2 –  Even part XV of the code does not provide a detailed procedure for legal procedures in case of a dispute like that of SCS, simply stating that the dispute should be solved between the claimants, without outside intervention. Plus, there are no previous cases to inspire to. 
If something is to be done about the dispute, is to work on UNCLOS on an international level and find a detailed set of rules suitable for the situation and for other analogue situations in the future. 

China's Gutter Oil
December 15, 2012 at 00:48

@nirvana
"That's what I have experienced from all native English-speaking people I know, when they corrected my English."
 
Dude, ENGLISH-SPEAKING people are not after your grammar, they're after your 'PRONUNCIATION AND ENUNCIATION'…. why don't you try to try to pronounce 'FRIED RICE' instead of ' FLIED LIES'…. you know what I MEAN? :0

China's Gutter Oil
December 15, 2012 at 00:38

@Nutcase Doc & Pseudo Kim
…and you're a certified 50-cent whore! thievery and corruption is a way of life in china! geez, get a life! 
i know for a fact that the only thing that  the  Chinese can't steal is DEMOCRACY! 

Maureen Kris
December 15, 2012 at 00:02

It makes sense that these waters would fall under international jurisdiction should the waters rise above dry land levels. This may ultimately bring about greater political tensions within international bodies as more and more decision-making falls within their purview.

Asu Peartea
November 24, 2012 at 15:39

On that basis we should dig out all of the treaties between the USA and Native Americans and give back the whole continent to them. Ditto South America, Europe back to the Celtcs, the entire Balkin Peninsula to the Turks, Greatest Rome to the current Romans, all of western Europe to the catholic church’s chosen rulers, Persia/Assyria/Mesopotamia to their “rightful” owners. Pick a time in history and we could massively redraw all the maps in the world

Asu Peartea
November 24, 2012 at 15:28

265 million years ago the sea level was 60-65 meters higher than it is today. The changes that have already occured in the Anthrpocene, human period, are about 20% of what caused that massive sea level rise. See: Discovery on the BBC for further info.

Asu Peartea
November 24, 2012 at 15:19

Ah, the East Sea of Vietnam. Doesn’t a name coming from another country and culture with it’s own extremely long history add an interesting perspective. How can the Chinese lay claim to the East Sea of Vietnam if it’s not even got the name China in it. I propose that all international map use this name and then China would certainly have no claim. (NOTE: tongue in cheek humor here)

Asu Peartea
November 24, 2012 at 15:13

UNCLOS is international law not Chinese.

Asu Peartea
November 24, 2012 at 15:11

Going back to my comments to Nirvana’s, anything predicated on the idea that the Chinese care about anything in international law is to ridiculously ass-u-me things already frequently disproven by history.

Asu Peartea
November 24, 2012 at 15:05

You’ve got it right. China has no respect for international law as it has repeatedly shown. The signing a treaty is only to gain further advantages and the limits are ignored. WTO is the perfect example. China has violated the WTO in so many ways that I can’t even begin, but it did secure access to many markets.

US Calvary Vs "Indians" Of The East
November 14, 2012 at 15:41

It IS a Chinese lake.  It has ALWAYS been a Chinese.  And well the littoral countries know that for centuries and millenias.  It is only only the US encouraging a change to this understanding.  And that's where the clash will be.  Proxies or otherwise, if Washington does not keep its nose out of other countries' business.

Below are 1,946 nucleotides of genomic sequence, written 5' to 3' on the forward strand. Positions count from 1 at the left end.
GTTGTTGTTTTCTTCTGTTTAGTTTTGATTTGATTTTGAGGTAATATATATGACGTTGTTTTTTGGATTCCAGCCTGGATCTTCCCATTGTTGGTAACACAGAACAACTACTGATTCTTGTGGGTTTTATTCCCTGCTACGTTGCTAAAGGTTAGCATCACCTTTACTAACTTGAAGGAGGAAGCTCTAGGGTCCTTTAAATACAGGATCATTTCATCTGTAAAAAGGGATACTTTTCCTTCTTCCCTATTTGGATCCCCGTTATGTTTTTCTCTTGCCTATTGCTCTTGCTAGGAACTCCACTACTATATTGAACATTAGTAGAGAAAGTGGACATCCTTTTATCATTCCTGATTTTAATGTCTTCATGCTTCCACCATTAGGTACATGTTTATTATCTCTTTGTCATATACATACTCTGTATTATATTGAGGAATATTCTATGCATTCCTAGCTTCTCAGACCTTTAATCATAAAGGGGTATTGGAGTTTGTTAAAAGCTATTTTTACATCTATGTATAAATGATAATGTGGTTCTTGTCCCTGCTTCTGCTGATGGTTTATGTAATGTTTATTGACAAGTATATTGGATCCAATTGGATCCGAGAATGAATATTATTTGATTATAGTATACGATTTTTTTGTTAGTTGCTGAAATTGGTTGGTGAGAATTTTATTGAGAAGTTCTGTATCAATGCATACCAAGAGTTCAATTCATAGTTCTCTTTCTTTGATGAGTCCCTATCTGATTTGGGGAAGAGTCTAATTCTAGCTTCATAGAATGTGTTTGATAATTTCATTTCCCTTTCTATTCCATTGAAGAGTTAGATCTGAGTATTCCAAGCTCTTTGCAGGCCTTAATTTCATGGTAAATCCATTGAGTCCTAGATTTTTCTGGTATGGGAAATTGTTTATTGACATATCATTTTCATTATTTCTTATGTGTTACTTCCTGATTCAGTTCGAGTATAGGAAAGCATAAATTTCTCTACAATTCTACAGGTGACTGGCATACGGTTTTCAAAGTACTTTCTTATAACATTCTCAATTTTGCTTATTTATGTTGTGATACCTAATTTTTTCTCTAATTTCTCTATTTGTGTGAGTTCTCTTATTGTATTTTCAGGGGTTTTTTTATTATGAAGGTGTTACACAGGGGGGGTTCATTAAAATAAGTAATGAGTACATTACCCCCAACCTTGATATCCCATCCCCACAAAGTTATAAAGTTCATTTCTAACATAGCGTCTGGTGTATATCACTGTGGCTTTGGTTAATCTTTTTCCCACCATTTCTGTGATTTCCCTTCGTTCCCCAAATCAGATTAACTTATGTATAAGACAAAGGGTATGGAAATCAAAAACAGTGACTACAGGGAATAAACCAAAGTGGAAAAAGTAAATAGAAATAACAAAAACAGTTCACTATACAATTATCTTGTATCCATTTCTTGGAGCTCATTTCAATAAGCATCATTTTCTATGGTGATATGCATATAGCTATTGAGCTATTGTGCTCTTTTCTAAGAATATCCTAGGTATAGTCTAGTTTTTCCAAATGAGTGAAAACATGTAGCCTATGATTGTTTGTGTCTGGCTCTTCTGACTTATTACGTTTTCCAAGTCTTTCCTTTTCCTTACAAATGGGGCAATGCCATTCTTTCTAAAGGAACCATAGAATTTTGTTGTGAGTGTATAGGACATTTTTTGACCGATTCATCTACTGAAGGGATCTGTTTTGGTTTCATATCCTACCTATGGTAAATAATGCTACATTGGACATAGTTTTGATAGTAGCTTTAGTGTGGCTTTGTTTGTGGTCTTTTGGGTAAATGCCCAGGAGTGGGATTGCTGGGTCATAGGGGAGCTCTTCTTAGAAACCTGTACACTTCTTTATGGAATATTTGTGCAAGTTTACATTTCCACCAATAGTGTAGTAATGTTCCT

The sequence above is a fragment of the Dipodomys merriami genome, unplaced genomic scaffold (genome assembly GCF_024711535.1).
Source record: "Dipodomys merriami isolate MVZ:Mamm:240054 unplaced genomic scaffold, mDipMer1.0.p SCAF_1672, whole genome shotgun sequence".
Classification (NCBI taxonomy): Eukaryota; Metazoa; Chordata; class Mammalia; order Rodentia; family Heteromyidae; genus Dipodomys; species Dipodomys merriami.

"Rebalance"? "Pivot"?  My foot it is!  More like the US calvary trying to contain the Chinese "reservation" and even lay siege to it.  With the hope it will become its cheap workers and traders with no say in its own foreign policy.  A second class global national or country like everyone else, save for the US.
And that's where the conflict begins.

Tom
November 13, 2012 at 08:08

America may be next. I am sure the Chinese know that there is something called China Lake in the US. Let's draw a 200-mile territory around the lake and be prepared to hand over the land or risking war with China. 

Hu Yaobang Bang Bang
November 10, 2012 at 12:50

Sad but true. Every dollar that ordinary consumers spend on a product made in China only contributes to more Chinese-made bullets, missiles, gunboats and bombs that China can use to bully its neighbors.

Perhaps we should all seriously consider avoiding products made in China, as much as we can.

While it would be almost impossible to completely live without items made in China (or items with parts and components made in China) due to their ubiquity, a conscious effort by every pro-democracy person on the face of the planet may be enough to avert more aggressive bullying by the PRC of its neighbors.

It is also worth noting that a number of China's neighbors have treaty alliances with the US. Any threat of military confrontation between China and a neighbor that is allied with the US would put American servicemen and women in an awkward position, to say the least. It may be in their best interests for friends and relatives of American servicemen and women to avoid buying products made in the PRC if they can.

The stronger the PRC is economically, the more brash and assertive they seem to become. Avoiding products made in the PRC may help cool down the Chinese economy just enough to keep their leaders a bit less hawkish.
Of course the more cynical may say that if the Chinese economy does cool down then Chinese factories will emit less pollution and cause less global warming. Whether climate change is caused by human carbon emissions or not though, it would be very interesting to see what would happen if every pro-democracy person in the world would seriously consider avoiding PRC-made products as much as they can.

Many thanks!